A big mistake a lot of law firms are making now is that they’re not paying as much attention as they should to getting rid of data. We know that invariably lawyers want to hold on to everything forever. But in today’s climate that’s just not wise, for several reasons.
The first drawback of holding too much data is simply the cost of storage. In recent years this has been skyrocketing as firms move from on prem “owned” DMS solutions to cloud-based subscription models with their significant operating costs. Whether it’s physical or electronic, this in an overhead that firms should keep an eye on. A second area of concern with excess data is the penalty it imposes on efficiency. Searching for the right document and not quickly finding it among all the chaff can be a serious drag on productivity, as can having to recreate documents that can’t be found. It’s also likely there’s a negative knock-on impact on client service levels.
The attack surface
There’s also the problem that excess data storage increases the attack surface for cybercriminals at a time when cybercrime is rising, and law firms are a recognised target. This is evidenced by the fact that 90 of the UK’s top 100 law firms are so concerned about the impact of cyberattacks that it’s the top threat they identified to their future growth ambitions. So why exacerbate the exposure by holding on to excess data?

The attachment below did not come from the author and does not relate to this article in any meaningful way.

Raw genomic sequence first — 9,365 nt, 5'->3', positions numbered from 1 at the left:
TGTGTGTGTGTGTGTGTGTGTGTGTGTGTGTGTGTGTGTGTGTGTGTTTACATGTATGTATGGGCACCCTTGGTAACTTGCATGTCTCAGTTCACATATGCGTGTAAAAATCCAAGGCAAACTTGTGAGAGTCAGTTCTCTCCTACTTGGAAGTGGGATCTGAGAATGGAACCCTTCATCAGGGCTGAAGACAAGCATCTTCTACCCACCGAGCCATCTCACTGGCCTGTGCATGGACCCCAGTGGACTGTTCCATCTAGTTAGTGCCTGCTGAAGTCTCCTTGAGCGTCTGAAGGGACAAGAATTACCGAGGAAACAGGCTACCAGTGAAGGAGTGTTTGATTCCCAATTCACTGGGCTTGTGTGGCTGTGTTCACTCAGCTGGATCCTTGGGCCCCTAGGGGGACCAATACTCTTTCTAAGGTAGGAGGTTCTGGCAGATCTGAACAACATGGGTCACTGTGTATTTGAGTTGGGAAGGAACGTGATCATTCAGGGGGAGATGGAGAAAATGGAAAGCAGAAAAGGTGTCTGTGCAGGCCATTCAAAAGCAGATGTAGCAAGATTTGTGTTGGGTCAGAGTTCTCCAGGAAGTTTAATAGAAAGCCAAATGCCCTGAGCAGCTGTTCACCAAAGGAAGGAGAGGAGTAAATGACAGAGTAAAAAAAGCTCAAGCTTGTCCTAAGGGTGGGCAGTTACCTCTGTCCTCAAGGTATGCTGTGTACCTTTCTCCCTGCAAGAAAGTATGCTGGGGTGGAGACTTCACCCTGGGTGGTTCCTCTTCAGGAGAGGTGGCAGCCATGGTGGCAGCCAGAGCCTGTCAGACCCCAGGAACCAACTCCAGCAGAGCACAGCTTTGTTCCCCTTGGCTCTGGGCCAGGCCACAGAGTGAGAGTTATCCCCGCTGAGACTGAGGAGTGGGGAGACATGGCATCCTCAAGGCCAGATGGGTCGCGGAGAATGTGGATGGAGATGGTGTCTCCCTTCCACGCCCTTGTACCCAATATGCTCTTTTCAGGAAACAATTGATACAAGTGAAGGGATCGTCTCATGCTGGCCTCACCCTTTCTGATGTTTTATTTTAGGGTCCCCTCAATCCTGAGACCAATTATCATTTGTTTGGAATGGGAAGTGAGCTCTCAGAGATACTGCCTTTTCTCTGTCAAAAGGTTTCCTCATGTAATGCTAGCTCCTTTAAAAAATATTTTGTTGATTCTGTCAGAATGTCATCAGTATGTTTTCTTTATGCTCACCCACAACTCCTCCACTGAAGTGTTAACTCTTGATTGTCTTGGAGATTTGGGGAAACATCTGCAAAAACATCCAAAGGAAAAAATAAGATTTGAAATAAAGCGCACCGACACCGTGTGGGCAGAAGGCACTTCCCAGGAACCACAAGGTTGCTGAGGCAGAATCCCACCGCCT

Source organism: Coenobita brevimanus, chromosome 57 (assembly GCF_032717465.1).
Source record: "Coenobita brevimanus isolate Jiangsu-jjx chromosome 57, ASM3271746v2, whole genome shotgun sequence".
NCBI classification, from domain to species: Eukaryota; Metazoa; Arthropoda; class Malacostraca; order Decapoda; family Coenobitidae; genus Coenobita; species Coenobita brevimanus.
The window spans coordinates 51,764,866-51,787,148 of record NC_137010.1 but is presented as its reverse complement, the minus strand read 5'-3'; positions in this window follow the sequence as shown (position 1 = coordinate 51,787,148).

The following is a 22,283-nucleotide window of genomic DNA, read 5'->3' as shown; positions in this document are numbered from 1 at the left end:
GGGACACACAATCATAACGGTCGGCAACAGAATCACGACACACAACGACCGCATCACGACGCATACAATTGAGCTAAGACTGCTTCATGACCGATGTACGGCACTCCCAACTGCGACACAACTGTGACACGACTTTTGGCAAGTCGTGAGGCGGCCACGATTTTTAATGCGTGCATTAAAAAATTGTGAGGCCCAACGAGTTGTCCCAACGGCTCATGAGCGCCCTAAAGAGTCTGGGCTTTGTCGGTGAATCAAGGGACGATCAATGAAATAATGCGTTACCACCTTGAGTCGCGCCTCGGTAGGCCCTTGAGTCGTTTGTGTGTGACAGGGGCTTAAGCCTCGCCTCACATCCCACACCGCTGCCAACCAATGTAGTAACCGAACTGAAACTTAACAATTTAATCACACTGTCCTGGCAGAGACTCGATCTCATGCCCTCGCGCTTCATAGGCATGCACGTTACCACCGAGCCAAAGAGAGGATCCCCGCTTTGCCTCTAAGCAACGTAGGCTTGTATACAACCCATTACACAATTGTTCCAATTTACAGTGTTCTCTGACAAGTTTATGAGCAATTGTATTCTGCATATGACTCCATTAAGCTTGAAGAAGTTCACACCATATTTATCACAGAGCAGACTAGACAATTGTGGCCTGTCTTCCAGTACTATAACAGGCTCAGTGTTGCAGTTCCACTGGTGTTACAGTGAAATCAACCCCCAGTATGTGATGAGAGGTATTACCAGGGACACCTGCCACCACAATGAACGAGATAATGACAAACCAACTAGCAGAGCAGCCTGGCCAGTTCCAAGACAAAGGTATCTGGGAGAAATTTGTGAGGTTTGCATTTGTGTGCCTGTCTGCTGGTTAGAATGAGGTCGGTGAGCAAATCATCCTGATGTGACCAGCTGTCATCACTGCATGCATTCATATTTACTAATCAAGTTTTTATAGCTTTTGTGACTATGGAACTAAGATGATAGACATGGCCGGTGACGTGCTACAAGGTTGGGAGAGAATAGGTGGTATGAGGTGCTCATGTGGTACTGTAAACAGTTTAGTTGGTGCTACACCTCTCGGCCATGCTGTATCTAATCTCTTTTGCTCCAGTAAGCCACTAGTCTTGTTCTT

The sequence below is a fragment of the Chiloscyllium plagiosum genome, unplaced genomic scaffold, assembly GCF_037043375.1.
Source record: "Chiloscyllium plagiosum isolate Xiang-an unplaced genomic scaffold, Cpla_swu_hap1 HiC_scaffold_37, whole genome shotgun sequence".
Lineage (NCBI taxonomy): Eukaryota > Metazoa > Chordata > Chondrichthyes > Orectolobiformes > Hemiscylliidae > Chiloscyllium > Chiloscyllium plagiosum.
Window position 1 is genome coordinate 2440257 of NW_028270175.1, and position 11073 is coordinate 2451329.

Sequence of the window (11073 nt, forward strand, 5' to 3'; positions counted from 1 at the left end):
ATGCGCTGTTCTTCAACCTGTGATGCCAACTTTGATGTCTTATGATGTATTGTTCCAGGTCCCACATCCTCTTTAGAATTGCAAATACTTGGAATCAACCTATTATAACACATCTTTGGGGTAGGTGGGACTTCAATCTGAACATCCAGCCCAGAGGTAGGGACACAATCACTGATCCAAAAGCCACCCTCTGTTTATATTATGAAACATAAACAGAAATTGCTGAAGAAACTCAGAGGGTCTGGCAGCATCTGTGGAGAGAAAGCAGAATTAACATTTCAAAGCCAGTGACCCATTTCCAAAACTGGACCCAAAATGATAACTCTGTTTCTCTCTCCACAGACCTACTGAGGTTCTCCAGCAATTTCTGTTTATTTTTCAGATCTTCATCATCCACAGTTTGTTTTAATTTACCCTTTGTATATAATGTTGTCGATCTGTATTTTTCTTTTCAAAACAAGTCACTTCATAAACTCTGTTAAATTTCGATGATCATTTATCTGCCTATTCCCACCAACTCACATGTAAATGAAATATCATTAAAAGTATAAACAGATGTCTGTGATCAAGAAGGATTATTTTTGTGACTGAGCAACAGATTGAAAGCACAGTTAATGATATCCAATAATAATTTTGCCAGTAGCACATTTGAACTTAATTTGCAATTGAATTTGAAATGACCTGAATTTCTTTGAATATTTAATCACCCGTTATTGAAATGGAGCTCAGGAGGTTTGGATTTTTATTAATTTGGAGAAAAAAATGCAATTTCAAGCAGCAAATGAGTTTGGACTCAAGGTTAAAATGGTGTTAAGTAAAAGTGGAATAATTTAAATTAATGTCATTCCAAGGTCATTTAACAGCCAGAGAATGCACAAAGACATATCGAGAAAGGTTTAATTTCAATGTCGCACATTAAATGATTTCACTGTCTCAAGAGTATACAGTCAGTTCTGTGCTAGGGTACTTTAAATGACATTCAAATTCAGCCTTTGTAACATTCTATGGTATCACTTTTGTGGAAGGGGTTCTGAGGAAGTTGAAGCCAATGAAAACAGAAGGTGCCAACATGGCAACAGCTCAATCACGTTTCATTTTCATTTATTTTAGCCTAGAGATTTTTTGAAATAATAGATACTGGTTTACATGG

Finally, law firms should be careful about the compliance risks they run by retaining excess data. In particular, most firms will retain some Personally Identifiable Information (PII) in the form of dates of birth, addresses, social security numbers and banking information, in anything from property deeds to due diligence on directors acquired doing M&A work.
Under Europe-wide GDPR legislation, it’s an offence to keep PII longer than necessary for the purpose for which the data was originally acquired. A breach of GDPR in the UK recently resulted in a leading criminal law firm being fined nearly 3.25% of their annual income. Plus there’s an increasing body of GDPR-like legislation emerging in North America: Canada already has CASL, and in the US a slew of states has already signed state data privacy legislation into law.
All told there are many unwelcome hazards associated with excess data retention and one clear answer for firms. They must now get on top of these issues by creating and executing robust data retention and disposition policies, which is what we’ll cover in the next blog.
To find out more watch our webinar ‘Retain, or destroy (data)? That is the question!’, where we deliberate the growing pressure on firms to manage data retention and disposition efficiently and compliantly. Click here to register.